During a trip to High Tech High in San Diego at the end of January, representatives of the Sea to Sky School District found both positives and negatives.
"It seemed to be about studying how that model worked, what the good things and bad things were," said Whistler Secondary School (WSS) teacher Thomas Mortensen, of the trip.
"Not necessarily thinking, how could we change our school into that model, more along the lines of, what can we take from it to make it better?"
High Tech High is comprised of 12 schools — five high schools, four middle schools, and three elementary schools — at three locations. There are about 5,000 students. Its mission is to develop and support innovative public schools where all students develop the academic, workplace, and citizenship skills for postsecondary success.
Sea to Sky teachers, and leaders, have been visiting the sites over the last several years to gain insight into best practices that are transferable to local schools.
WSS's team found many positives during the trip including shining examples of project-based learning — or "authentic" learning — and collaboration.
"I liked the way that they ran the projects... the amount of things that were involved in each project, and what they got out of them," Mortensen said.
"I would like to become more educated on effective ways of building projects to get the most out of them, how to dissect them, and as a teacher, be able to set it up so that you can kind of steer the kids to find those things that they need to know by themselves."
WSS vice principal Jody Nelson agreed.
"That's where the collaboration is so helpful, when you can put two or three heads together and then come back to the table with the protocol and then fine-tune the project by following this protocol," Nelson said.
But there were aspects of the High Tech High model that just wouldn't work in Whistler, said WSS teacher and counsellor Kevin Titus.
"(While) they're very free to do a lot of different stuff in class because they're doing project-based learning, they don't actually have a lot of freedom in what they choose to do," Titus said.
"We want students to have more choice in their electives, and the model that we have — and most of B.C. has — doesn't really fit in to having students not have choice in what they want to do for electives. We think that's pretty important."
The High Tech High model also doesn't include any physical education — something that would never fly in a sports-oriented town like Whistler.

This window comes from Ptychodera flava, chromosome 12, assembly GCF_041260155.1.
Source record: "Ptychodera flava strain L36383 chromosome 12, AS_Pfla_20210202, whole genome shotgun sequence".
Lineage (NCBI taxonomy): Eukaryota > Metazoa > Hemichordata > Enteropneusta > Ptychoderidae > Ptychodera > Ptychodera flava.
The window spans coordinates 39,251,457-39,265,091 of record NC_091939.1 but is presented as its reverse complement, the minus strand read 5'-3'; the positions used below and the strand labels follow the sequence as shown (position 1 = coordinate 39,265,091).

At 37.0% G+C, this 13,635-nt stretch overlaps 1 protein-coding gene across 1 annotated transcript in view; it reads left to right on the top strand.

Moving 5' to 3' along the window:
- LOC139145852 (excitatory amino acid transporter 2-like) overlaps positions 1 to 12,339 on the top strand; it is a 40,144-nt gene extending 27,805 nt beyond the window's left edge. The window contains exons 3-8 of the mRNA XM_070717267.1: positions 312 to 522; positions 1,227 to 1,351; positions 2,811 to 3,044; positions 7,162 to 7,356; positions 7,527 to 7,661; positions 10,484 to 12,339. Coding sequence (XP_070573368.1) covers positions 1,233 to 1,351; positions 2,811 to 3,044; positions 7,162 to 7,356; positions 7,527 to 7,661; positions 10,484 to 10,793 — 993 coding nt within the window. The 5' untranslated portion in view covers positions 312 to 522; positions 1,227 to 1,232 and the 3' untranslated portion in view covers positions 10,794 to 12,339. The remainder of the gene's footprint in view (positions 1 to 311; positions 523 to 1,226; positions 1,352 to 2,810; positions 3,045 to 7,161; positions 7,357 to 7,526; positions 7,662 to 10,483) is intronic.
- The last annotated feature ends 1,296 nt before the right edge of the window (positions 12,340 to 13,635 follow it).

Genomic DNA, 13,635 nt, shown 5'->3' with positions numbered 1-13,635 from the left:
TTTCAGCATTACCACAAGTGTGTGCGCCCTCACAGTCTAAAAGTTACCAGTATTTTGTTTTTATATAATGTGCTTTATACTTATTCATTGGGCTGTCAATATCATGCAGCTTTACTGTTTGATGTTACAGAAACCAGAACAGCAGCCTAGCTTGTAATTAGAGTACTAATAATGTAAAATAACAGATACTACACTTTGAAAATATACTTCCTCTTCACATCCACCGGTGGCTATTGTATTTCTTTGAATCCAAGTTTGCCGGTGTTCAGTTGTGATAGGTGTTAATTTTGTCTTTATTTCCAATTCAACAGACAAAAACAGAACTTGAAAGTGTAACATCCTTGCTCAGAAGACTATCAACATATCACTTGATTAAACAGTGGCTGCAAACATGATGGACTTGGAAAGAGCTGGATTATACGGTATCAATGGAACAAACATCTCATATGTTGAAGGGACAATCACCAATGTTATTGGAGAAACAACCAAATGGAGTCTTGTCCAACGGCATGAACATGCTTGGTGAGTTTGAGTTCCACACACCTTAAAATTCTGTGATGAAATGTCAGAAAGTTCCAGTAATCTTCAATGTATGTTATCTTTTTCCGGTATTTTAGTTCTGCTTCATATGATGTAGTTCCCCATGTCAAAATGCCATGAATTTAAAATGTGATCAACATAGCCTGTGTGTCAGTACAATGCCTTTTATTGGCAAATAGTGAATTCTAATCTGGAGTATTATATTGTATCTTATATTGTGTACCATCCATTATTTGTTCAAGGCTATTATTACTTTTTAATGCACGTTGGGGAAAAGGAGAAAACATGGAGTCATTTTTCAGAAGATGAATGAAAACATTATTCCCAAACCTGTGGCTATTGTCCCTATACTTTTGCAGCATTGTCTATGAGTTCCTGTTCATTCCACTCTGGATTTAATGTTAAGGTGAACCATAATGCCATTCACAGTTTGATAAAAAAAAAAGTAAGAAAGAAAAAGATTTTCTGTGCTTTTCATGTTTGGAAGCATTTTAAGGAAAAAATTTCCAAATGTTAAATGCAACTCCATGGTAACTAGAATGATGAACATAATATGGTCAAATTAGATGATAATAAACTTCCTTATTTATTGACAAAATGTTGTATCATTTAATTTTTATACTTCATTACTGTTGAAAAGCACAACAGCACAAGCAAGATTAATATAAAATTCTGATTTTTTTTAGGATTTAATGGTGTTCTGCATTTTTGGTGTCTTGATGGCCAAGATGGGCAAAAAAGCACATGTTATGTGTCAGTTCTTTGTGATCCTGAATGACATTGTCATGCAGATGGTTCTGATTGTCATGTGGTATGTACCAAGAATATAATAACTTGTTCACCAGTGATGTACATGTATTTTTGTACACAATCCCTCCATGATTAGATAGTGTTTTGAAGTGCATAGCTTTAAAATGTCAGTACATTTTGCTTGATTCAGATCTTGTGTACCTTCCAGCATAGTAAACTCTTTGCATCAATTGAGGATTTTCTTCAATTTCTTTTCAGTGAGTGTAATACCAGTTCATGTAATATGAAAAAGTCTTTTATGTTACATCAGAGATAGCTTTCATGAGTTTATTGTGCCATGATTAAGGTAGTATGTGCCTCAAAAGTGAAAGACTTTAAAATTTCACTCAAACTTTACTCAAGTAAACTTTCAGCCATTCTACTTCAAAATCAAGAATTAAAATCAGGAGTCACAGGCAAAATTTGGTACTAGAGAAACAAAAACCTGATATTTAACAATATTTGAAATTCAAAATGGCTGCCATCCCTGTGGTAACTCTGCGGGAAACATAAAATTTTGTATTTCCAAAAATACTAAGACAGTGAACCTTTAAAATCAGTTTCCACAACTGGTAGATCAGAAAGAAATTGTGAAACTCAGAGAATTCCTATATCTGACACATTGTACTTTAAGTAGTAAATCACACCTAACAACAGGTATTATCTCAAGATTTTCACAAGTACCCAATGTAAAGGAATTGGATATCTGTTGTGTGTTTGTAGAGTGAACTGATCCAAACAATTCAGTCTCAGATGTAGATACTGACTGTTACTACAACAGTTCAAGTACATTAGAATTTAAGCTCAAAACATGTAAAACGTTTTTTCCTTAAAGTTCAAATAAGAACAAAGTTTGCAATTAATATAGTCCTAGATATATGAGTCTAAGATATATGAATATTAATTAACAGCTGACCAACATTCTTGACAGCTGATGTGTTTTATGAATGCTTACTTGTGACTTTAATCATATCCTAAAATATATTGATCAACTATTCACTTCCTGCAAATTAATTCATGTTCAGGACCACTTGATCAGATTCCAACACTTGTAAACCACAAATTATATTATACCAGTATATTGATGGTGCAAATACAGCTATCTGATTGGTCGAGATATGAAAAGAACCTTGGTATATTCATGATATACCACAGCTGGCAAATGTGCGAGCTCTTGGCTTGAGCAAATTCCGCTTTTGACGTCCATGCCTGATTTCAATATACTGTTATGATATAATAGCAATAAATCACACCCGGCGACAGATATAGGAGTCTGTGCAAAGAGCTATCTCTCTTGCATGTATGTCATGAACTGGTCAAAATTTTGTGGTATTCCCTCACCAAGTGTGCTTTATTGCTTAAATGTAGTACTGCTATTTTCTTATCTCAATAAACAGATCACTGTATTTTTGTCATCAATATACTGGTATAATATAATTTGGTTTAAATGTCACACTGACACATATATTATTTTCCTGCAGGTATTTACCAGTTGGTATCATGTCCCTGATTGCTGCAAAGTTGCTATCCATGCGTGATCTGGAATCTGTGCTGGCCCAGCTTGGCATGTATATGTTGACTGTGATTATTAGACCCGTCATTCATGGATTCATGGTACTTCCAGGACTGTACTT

"We had a staff meeting the other day and we were talking about the High Tech High model, and some people were sort of concerned that we were going to try and replicate it," Titus said.
"When we refer to High Tech High, we're referring to the parts of it that we think are good and that we think are beneficial. We're never going to be totally like they are, because we don't want to be like they are. We want to take the best of what they do and then use it here."
There are already some examples of project-based learning taking place at WSS.
Teaching woodworks and tech, Mortensen said he uses mostly projects, including one where students are tasked with designing and building their own hovercraft.
"They start out getting the idea of the design, and then they have to go off and research what a hovercraft is, what makes it work, and how do they get lift out of these things?" Mortensen said.
"So they do a bit of upfront learning of that, and then they have to build the project themselves. There's electrical circuitry that's involved in there, and they get to the point that they have to connect the power somehow, so now they have to go learn how to do this circuitry and apply it to their project."
The result is an authentic learning experience in which students develop and utilize skills and knowledge in a realistic, applicable way.
So far, this type of instruction has been a hit with students.
"I can say unequivocally they love it," Nelson said.
At a recent school board meeting, district student reps presented to the board, making an appeal for more project-based learning.
"The students took that forth and said, 'We want to see more... we are getting more out of this,'" Nelson said.
The transition from more traditional learning models is not unique to WSS.
In January, the Ministry of Education updated its Education Plan focusing on "personalized learning."
"Personalized learning combines the 'how' and 'what' of learning," the plan says.
"A personalized approach recognizes that there are still core requirements and expectations. A strong focus must remain on foundational skills — reading, writing, oral language and numeracy — and there will still be a required body of knowledge in various subjects or disciplines. However, with personalized learning there will be increased emphasis on competencies."
The plan aims to help learners develop skills like critical thinking and problem-solving, collaboration and leadership, communication and digital literacy, personal and social responsibility, creativity and innovation and global and cultural understanding.
The update to the plan can be found at www.bcedplan.ca/assets/pdf/bcs_education_plan_2015.pdf.
In a world that is changing faster than ever before, teaching the broad skills listed above is perhaps more important than the basic memorization that has characterized education for the past century.
"Memorization will only get you so far, especially today in the Information Age... because everything that we can teach you right now in five years will probably be obsolete," Mortensen said.
"What we could really teach the kids that will benefit them most is how to find information easily and for them to think about what they do read."
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